MetroFi abruptly changes its municipal broadband wireless model: MetroFi came before other city-wide Wi-Fi efforts, requiring little city cooperation beyond leasing pole space and no bidding. The entrance of companies into the space that will offer free access to residents and visitors--such as Google's accepted plan for Mountain View and proposal for San Francisco--has apparently sent MetroFi into a new mode. They've unwired Santa Clara and Cupertino, offering 1 Mbps down and 256 Kbps up, charging $19.95 per month.
Their Sunnyvale launch--already serving about a third of the households--will require that users keep an ad banner up at all times (a half-inch strip) to receive free service. If it's successful, they'll roll out free, advertising-supported service to their original two cities, too.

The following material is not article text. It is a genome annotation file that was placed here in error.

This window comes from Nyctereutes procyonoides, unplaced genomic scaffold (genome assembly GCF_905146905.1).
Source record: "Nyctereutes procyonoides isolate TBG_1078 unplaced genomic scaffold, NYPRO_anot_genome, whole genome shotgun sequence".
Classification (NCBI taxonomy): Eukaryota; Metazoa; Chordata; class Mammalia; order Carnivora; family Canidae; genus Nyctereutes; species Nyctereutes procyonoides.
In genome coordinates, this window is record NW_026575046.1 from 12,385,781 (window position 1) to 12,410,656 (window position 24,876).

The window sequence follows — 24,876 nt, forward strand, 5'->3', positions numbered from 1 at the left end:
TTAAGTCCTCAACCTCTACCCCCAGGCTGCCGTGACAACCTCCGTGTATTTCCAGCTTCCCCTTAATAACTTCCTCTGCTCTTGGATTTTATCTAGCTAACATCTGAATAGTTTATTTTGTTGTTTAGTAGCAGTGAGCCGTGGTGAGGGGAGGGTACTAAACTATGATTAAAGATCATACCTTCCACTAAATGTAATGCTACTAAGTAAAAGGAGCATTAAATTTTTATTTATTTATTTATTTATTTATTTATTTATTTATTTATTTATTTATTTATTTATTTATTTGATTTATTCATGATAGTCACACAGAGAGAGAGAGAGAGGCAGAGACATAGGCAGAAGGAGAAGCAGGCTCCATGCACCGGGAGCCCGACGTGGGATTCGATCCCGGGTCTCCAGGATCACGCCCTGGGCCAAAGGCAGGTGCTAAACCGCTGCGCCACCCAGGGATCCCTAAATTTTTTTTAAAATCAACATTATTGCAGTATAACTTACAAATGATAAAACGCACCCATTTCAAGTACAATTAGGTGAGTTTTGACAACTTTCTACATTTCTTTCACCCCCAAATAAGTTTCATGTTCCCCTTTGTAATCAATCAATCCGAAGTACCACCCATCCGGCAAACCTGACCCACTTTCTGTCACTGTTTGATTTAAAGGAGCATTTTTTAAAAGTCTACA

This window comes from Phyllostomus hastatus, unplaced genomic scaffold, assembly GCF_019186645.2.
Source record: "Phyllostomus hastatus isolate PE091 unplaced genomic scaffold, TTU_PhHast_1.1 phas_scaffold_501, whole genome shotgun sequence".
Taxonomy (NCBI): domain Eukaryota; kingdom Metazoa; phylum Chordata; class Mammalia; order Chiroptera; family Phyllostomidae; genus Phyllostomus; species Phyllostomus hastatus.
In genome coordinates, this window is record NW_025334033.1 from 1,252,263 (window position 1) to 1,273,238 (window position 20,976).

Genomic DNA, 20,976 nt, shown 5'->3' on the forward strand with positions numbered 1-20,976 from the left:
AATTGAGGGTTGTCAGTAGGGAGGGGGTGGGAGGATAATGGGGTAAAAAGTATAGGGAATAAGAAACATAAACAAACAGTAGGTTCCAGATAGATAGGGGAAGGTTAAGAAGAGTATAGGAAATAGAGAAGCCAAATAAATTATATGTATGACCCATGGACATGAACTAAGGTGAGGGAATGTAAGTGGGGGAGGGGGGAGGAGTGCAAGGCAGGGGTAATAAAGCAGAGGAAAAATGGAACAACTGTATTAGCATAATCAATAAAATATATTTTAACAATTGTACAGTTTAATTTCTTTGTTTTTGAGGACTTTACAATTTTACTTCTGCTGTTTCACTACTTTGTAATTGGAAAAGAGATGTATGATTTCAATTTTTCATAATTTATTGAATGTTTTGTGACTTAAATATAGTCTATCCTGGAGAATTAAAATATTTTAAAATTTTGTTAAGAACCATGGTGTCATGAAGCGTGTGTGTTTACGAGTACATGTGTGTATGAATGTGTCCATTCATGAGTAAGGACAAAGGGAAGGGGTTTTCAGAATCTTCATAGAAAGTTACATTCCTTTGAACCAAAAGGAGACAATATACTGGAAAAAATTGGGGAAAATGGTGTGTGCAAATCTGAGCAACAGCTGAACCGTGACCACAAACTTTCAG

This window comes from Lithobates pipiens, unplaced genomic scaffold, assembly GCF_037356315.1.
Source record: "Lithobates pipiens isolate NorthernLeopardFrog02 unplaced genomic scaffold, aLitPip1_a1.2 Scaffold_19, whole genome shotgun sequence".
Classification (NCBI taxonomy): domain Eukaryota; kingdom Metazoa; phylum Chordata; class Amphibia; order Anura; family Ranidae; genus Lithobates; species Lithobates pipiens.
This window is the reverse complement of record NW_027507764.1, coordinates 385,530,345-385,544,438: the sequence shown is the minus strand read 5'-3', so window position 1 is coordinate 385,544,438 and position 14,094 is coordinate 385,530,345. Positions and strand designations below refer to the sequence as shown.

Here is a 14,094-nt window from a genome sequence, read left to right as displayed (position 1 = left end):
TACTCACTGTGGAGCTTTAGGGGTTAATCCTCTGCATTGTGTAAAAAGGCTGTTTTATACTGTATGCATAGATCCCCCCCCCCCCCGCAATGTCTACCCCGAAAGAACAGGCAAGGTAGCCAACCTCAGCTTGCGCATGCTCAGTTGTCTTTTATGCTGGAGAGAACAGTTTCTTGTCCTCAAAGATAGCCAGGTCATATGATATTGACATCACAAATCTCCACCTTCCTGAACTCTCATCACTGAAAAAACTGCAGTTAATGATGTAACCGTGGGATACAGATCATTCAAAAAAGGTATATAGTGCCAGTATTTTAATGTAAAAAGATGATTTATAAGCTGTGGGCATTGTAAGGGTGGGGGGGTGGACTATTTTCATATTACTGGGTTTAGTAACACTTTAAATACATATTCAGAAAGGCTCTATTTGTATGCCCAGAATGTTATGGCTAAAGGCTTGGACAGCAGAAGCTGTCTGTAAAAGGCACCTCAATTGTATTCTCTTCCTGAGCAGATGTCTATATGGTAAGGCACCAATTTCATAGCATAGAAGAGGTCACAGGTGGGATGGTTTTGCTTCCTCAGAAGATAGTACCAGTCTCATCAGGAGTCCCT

While the article cites the company's CEO saying that this is a test, a visit to MetroFi's home page reveals their home page stating that their service is free, footnoted that it's only free in Sunnyvale. Doesn't feel like a test. Feels like tectonic plates moving underfoot.
Update: Via email, CEO Chuck Haas commented on the plan, noting that "The advertiser revenue will greatly augment and could well exceed the revenue from our existing $19.95 paid subscriber service. When you look at the alternatives for local advertisers, MetroFi is an affordable and
powerful way for local businesses to increase revenue."
Google thinks so, too, with local ads representing about 40 percent of domestic ad spending.